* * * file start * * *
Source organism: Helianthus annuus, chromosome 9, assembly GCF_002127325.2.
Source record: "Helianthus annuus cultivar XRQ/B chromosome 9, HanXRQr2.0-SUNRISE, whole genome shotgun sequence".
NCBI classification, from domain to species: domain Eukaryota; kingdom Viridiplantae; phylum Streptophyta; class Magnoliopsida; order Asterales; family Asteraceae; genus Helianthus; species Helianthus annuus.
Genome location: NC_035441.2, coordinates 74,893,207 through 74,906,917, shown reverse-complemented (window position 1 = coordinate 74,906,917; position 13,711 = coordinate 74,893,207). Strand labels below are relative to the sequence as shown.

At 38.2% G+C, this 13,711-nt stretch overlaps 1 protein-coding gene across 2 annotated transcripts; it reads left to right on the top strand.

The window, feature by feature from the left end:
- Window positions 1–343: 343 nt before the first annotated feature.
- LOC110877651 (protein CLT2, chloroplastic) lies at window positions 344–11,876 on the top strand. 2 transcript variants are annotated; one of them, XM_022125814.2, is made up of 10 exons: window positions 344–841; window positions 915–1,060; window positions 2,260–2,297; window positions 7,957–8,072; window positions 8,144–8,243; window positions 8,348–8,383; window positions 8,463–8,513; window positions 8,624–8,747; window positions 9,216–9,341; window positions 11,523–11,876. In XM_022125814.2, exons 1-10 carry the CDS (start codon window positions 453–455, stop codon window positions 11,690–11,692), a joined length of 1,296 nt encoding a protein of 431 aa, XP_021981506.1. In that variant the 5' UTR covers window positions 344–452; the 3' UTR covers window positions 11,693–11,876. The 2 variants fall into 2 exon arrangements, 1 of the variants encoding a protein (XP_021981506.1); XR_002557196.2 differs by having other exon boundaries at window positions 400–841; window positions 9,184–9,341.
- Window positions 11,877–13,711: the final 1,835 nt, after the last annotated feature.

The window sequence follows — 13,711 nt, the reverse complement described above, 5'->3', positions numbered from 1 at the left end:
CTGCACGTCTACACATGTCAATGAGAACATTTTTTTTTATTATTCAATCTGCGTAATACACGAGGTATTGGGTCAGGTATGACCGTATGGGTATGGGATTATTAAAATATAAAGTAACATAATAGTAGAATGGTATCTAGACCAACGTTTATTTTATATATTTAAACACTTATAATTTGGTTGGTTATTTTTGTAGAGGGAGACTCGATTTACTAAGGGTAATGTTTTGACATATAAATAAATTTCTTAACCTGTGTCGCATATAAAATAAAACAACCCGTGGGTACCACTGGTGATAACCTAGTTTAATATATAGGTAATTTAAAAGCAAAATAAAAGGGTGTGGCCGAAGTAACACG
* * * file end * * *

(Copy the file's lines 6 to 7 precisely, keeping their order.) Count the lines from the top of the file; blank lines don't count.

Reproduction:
The window, feature by feature from the left end:
- Window positions 1–343: 343 nt before the first annotated feature.